ANA RIBEIRO, who once carried the Olympic torch in 2016 Brazil Olympics, is the Creative Director of the virtual reality video game studio Arvore. She comes from the north eastern region of Brazil, the “sertao”, a province cover in brush combined with beautiful beaches, but all in all a very poor region. As a girl, she knew no one who designed video games, nor someone that actually played those games, because “nobody even had a television”, Ana said.
However, although the industry has increased dramatically, a financial effort t is still needed to play a videogame. The price ranges between 100 and 400 dollars, sometimes up to 1,000. “The great thing though about Brazil, is that we don’t give up when faced with obstacles. We look for ways around them, that is the Brazilian way”.
Cultural identity and the games
Cultural identity is important when developing new games. “We have games called “Tarahumara”, “Palenque”, and other games involving Mexican wrestling. But Mexican wrestling is not experienced in the same manner in Colombia for example. People should realize that all countries south of the border are not the same as Tijuana, our countries and cultures are very different”, said Jorge Morales.
Jorge also noted that his studio’s workload is approximately 80% assigned from the U.S. and Europe. “They know we can do it, and it’s the same quality as you would find there”. The remaining 20% is Mexico centered, “projects of our own” as he puts it. “You cannot create a game with a strong cultural front because, depending upon the specific country, not everyone in Latin America would understand it,” says Eivar Rojas, CEO and founder of Efecto Studios in Colombia.
“The cultural question does play an important role, but we refer it only slightly when developing a game and we have been successful with that approach”.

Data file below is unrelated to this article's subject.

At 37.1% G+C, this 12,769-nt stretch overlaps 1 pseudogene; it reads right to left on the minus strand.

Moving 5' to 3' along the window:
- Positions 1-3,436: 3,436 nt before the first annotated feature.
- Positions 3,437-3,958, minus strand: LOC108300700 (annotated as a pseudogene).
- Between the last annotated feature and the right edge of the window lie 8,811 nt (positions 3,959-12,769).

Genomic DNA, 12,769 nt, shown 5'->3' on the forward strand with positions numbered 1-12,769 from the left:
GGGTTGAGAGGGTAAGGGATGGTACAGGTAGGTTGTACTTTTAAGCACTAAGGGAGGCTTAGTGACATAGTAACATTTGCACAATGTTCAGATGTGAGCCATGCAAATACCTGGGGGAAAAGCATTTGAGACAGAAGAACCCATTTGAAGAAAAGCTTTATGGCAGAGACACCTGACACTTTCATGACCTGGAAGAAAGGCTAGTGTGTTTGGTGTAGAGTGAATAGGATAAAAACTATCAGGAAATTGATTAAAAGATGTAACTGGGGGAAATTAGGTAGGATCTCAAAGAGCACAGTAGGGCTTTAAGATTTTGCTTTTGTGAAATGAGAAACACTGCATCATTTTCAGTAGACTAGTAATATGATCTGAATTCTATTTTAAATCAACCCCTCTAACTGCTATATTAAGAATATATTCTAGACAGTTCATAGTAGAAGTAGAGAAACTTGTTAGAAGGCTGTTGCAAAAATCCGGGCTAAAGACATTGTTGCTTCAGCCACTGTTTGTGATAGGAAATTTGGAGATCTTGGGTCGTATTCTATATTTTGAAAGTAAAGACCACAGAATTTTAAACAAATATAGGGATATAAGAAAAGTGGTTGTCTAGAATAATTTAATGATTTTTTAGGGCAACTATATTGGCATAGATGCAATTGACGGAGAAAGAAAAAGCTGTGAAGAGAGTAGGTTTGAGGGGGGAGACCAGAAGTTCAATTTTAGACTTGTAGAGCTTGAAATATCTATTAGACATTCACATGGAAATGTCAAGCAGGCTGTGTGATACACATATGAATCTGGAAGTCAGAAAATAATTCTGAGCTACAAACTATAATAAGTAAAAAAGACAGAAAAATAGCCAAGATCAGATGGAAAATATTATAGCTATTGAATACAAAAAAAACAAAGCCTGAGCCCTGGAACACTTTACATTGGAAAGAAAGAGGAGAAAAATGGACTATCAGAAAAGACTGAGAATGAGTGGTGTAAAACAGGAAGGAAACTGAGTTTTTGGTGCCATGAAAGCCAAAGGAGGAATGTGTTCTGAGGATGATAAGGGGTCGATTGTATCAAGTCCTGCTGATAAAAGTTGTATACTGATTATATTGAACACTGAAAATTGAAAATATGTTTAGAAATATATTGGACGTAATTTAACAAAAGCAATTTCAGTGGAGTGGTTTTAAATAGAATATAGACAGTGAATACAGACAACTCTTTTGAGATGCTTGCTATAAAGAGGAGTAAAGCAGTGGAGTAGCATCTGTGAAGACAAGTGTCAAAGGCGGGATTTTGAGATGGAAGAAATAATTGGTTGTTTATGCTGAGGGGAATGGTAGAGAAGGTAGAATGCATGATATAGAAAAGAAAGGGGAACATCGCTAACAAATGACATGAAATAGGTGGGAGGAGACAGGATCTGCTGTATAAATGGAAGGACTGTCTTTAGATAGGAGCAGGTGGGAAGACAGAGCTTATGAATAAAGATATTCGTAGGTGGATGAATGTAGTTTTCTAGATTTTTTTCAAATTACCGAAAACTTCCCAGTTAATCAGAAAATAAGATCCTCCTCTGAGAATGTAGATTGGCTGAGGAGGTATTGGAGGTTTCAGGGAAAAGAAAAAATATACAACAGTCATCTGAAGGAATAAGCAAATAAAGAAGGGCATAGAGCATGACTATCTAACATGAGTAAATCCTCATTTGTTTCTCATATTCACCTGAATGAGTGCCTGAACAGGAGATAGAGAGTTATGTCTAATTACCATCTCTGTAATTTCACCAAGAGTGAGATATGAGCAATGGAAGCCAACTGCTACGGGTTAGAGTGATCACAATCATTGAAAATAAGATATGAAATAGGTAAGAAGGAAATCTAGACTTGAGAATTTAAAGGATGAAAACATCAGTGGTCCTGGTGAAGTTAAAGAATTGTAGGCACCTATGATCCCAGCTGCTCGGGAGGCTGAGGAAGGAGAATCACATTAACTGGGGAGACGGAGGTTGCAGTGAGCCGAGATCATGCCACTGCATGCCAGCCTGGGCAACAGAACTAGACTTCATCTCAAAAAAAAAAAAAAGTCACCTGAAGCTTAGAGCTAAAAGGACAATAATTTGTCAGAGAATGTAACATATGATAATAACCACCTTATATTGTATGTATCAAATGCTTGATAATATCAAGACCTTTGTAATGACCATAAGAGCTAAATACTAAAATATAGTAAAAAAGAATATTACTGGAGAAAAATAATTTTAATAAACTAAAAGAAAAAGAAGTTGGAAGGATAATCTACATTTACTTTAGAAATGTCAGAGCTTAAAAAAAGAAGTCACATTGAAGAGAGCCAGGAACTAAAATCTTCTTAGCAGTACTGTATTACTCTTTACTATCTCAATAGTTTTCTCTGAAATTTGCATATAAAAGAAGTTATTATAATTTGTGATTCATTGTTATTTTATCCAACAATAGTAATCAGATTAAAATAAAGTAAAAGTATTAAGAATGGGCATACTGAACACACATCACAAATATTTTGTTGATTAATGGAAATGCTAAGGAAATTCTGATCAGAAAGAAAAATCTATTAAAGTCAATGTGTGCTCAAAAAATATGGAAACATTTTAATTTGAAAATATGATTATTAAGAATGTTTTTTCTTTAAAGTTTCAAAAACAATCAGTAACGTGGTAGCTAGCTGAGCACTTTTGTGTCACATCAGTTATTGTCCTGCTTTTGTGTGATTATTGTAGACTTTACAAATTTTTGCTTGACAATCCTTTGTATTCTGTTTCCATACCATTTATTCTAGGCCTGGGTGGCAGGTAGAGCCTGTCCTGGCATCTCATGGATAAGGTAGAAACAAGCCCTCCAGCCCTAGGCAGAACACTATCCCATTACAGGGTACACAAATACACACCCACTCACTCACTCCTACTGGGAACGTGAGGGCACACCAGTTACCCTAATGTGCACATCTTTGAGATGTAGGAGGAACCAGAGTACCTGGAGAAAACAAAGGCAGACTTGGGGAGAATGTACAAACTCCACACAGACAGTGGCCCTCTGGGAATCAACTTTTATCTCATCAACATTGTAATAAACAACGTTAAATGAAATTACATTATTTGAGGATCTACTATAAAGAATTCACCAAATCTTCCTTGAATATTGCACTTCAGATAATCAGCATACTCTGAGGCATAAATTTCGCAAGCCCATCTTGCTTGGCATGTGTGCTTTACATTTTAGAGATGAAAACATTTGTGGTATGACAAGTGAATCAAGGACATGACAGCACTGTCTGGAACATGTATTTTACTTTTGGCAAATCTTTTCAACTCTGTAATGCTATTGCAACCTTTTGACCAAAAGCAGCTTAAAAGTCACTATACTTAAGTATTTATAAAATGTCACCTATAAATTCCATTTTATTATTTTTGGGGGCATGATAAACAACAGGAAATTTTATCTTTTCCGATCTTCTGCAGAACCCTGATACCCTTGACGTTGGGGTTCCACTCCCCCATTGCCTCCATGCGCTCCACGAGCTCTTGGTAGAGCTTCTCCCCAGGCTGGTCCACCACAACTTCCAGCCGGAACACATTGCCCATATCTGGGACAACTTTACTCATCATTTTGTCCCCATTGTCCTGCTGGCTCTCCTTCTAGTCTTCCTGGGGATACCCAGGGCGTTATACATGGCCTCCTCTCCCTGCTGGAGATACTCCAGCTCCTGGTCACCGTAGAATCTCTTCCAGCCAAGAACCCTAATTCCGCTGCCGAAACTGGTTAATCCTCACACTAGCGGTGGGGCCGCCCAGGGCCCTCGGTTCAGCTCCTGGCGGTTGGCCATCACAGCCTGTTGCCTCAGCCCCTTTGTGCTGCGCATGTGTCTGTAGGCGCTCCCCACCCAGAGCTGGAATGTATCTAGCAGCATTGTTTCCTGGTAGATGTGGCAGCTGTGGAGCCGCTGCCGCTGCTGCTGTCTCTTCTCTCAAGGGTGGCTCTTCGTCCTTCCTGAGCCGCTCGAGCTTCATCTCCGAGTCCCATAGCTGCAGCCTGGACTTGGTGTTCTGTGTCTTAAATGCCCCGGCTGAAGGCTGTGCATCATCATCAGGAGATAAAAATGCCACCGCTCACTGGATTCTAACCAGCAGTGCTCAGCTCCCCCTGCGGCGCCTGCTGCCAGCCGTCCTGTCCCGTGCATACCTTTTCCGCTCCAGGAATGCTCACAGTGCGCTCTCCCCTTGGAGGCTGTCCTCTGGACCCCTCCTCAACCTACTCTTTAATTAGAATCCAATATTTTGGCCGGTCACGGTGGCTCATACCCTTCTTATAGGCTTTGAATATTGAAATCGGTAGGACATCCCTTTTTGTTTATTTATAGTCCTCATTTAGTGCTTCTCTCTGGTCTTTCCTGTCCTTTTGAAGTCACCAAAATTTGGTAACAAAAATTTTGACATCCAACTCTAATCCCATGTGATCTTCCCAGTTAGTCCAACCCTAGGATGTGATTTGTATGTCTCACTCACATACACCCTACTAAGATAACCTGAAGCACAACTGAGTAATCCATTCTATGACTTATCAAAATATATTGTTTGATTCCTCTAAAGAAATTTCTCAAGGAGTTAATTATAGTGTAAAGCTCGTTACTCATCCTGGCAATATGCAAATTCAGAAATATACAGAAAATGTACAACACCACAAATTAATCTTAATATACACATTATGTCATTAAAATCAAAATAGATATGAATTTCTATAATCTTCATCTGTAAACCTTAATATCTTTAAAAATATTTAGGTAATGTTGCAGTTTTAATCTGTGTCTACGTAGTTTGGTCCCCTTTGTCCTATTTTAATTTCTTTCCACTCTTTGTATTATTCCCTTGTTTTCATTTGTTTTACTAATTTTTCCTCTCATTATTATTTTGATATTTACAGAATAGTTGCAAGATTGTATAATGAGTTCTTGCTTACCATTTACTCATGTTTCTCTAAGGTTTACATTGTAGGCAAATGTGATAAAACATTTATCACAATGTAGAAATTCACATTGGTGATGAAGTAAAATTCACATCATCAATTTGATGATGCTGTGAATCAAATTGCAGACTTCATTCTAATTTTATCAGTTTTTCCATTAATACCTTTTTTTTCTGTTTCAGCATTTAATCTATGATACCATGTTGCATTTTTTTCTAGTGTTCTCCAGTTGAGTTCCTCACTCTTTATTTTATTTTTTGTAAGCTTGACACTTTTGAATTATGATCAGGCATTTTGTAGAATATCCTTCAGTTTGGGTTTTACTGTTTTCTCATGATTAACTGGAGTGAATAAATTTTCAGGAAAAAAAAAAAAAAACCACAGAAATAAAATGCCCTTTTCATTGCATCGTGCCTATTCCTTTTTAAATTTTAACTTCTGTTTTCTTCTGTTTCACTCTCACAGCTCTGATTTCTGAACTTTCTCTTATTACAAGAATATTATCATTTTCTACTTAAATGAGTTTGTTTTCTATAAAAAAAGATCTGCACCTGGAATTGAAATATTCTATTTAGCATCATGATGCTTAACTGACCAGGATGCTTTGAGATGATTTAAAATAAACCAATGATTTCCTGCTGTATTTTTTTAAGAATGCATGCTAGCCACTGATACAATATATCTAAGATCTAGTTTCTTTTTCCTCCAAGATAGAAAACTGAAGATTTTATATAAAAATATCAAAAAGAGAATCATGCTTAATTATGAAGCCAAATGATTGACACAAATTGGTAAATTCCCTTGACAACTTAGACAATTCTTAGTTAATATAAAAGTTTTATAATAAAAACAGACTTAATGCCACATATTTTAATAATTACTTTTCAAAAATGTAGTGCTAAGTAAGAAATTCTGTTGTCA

Regarding the future of this industry MARTINA SANTORO, CEO and founder of Okam Studios and president of the Association of Videogames of Argentina.expresses: “Nowadays, more than ever, there is great accessibility and support on the Internet to create videogames on any platform. The Videogames Association of Latin America is about to become active in fostering this industry in all of the Latin American countries. All of us here on the panel already work together regularly, despite working and living in different countries. We are always in contact with ideas and dealing with problems”. Videogames and animation are one of the six industries of MICSUR, the Market of Cultural Industries of the South.
VIDEOGAMES ARE HERE TO STAY
Everyone is aware that videogames are here to stay, and in Latin America , we are prepared to grow and increase in strength, becoming a new means of expression with a path to the future.
As Martina described the state of videogame development “It’s like in the old days of cinema. You had to go to the circus, put a coin in a nickelodeon and turn the crank to watch a primitive silent movie. Now look at what the cinema has done! Well, videogames are at the silent movie stage right now, you can only imagine where we will be in the future with virtual reality for instance and that is perhaps only the beginning”. LRM